The highly anticipated release of the most personal novel by Kyung-sook Shin, who first burst onto the literary scene with the New York Times best seller Please Look After Mom.
Homesick and alone, a teenage girl has just arrived in Seoul to work in a factory. Her family, still in the countryside, is too impoverished to keep sending her to school, so she works long, sunless days on a stereo assembly line, struggling through night school every evening in order to achieve her dream of becoming a writer.
Korea's brightest literary star sets this complex and nuanced coming-of-age story against the backdrop of Korea's industrial sweatshops of the 1970s and takes on the extreme exploitation, oppression, and urbanization that helped catapult Korea's economy out of the ashes of war. But it was girls like Shin's heroine who formed the bottom of Seoul's rapidly changing social hierarchy, forgotten and ignored. Richly autobiographical, The Girl Who Wrote Loneliness lays bare the conflict and confusion Shin faces as she confronts her past and the sweeping social change of the past half century. Cited in Korea as one of the most important literary novels of the decade, this novel cements Shin's legacy as one of the most insightful and exciting writers of her generation.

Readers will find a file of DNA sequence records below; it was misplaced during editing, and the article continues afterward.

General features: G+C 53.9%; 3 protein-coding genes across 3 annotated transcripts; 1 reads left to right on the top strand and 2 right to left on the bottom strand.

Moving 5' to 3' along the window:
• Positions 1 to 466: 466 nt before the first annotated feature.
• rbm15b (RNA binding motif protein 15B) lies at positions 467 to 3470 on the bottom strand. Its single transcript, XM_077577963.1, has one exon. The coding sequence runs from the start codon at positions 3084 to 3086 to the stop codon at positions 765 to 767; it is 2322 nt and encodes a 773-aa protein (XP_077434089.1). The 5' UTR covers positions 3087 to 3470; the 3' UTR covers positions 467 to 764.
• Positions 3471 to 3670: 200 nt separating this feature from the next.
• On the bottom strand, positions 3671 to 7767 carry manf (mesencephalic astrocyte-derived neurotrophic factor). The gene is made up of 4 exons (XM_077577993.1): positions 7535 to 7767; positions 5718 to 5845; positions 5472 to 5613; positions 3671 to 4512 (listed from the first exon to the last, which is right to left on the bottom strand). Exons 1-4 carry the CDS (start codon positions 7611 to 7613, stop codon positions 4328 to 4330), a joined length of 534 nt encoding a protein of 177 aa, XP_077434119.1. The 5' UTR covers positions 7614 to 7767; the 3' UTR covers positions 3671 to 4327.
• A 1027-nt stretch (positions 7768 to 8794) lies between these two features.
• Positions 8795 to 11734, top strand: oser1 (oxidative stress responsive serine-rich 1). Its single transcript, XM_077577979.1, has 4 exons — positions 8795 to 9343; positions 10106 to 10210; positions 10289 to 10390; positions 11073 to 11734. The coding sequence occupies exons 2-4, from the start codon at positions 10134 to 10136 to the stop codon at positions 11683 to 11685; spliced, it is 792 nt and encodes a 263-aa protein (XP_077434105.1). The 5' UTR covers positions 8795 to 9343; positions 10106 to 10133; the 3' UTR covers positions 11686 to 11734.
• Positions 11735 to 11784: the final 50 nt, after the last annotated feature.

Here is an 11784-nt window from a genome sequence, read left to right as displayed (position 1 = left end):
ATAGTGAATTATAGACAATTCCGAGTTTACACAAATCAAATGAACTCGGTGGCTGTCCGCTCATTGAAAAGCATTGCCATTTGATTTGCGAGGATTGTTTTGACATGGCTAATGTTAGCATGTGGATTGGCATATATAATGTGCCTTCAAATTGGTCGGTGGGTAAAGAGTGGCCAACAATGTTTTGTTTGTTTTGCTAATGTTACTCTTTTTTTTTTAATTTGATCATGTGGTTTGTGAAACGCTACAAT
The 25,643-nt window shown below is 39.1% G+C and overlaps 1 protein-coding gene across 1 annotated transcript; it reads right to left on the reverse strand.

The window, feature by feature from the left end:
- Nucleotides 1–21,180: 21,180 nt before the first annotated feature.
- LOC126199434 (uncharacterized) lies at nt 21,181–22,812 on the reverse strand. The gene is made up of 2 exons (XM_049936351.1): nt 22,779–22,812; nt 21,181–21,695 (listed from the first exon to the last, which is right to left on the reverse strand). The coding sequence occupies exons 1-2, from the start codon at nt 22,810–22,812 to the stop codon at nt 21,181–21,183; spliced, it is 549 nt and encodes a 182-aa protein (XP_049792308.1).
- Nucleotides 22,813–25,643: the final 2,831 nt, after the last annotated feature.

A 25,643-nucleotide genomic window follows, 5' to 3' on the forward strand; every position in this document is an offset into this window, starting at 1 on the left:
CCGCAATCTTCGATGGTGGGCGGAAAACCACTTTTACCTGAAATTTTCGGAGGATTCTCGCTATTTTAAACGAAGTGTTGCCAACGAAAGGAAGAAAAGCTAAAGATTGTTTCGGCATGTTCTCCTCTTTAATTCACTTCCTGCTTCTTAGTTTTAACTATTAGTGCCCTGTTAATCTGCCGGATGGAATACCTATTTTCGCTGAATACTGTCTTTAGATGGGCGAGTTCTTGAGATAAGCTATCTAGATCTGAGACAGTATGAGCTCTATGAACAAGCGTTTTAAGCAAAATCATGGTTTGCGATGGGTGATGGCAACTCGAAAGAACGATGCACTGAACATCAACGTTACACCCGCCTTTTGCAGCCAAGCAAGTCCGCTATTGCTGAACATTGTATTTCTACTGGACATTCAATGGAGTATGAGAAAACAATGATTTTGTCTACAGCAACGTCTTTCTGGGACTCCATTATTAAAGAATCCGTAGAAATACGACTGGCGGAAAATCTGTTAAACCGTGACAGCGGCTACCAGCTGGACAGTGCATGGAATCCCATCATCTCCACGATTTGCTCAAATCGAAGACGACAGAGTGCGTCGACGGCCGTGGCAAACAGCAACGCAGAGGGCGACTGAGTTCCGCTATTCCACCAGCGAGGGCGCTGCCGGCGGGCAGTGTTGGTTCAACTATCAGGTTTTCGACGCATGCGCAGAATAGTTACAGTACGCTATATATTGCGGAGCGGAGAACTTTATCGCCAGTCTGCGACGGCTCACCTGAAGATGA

What listeners say about The Girl Who Wrote Loneliness
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Fiction or Non-Fiction?
Would you recommend The Girl Who Wrote Loneliness to your friends? Why or why not?
It's not an easy story to listen to as the author jumps in time frequently. However for those interested in a time and place we here little about (South Korea during the 1970s) it is worth a listen. The narrator (who may or may not be the author) gives incredible details of the time and what it was like to work and live in Seoul during that period.
Any additional comments?
This work walks the line between memoir and fiction. Many of the background events (such as the Gwangju Uprising) are lifted straight from history and depicted in a deeply intimate manner. I honestly don't know how much of the author's story is true, and perhaps that is the point.